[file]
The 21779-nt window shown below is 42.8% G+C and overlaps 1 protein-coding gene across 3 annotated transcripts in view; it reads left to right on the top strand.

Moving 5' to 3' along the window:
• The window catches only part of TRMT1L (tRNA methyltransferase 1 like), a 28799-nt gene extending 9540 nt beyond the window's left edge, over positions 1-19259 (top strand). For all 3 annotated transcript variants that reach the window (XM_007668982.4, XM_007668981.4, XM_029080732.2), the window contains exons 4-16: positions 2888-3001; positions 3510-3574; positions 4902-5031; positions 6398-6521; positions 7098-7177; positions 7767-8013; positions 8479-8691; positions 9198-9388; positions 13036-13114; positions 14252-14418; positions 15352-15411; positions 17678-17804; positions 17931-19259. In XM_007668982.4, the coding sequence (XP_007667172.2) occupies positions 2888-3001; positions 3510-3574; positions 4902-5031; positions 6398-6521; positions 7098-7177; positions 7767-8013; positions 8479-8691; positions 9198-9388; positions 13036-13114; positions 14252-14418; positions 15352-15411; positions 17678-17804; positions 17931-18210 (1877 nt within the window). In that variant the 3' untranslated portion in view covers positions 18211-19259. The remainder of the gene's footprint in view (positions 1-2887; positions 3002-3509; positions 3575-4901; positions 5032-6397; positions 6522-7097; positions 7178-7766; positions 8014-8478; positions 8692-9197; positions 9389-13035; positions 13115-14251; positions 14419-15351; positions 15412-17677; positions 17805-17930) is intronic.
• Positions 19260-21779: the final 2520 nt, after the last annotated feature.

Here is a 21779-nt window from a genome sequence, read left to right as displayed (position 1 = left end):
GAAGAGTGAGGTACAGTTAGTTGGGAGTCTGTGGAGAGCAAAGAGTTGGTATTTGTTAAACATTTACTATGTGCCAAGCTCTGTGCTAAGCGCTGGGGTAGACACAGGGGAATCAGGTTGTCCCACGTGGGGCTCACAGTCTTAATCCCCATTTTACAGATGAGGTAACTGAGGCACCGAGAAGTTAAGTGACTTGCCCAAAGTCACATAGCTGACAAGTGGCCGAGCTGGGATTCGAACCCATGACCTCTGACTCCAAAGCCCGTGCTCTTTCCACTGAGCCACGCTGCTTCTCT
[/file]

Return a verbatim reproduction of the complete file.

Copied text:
The 21779-nt window shown below is 42.8% G+C and overlaps 1 protein-coding gene across 3 annotated transcripts in view; it reads left to right on the top strand.

Moving 5' to 3' along the window:
• The window catches only part of TRMT1L (tRNA methyltransferase 1 like), a 28799-nt gene extending 9540 nt beyond the window's left edge, over positions 1-19259 (top strand). For all 3 annotated transcript variants that reach the window (XM_007668982.4, XM_007668981.4, XM_029080732.2), the window contains exons 4-16: positions 2888-3001; positions 3510-3574; positions 4902-5031; positions 6398-6521; positions 7098-7177; positions 7767-8013; positions 8479-8691; positions 9198-9388; positions 13036-13114; positions 14252-14418; positions 15352-15411; positions 17678-17804; positions 17931-19259. In XM_007668982.4, the coding sequence (XP_007667172.2) occupies positions 2888-3001; positions 3510-3574; positions 4902-5031; positions 6398-6521; positions 7098-7177; positions 7767-8013; positions 8479-8691; positions 9198-9388; positions 13036-13114; positions 14252-14418; positions 15352-15411; positions 17678-17804; positions 17931-18210 (1877 nt within the window). In that variant the 3' untranslated portion in view covers positions 18211-19259. The remainder of the gene's footprint in view (positions 1-2887; positions 3002-3509; positions 3575-4901; positions 5032-6397; positions 6522-7097; positions 7178-7766; positions 8014-8478; positions 8692-9197; positions 9389-13035; positions 13115-14251; positions 14419-15351; positions 15412-17677; positions 17805-17930) is intronic.
• Positions 19260-21779: the final 2520 nt, after the last annotated feature.

Here is a 21779-nt window from a genome sequence, read left to right as displayed (position 1 = left end):
GAAGAGTGAGGTACAGTTAGTTGGGAGTCTGTGGAGAGCAAAGAGTTGGTATTTGTTAAACATTTACTATGTGCCAAGCTCTGTGCTAAGCGCTGGGGTAGACACAGGGGAATCAGGTTGTCCCACGTGGGGCTCACAGTCTTAATCCCCATTTTACAGATGAGGTAACTGAGGCACCGAGAAGTTAAGTGACTTGCCCAAAGTCACATAGCTGACAAGTGGCCGAGCTGGGATTCGAACCCATGACCTCTGACTCCAAAGCCCGTGCTCTTTCCACTGAGCCACGCTGCTTCTCT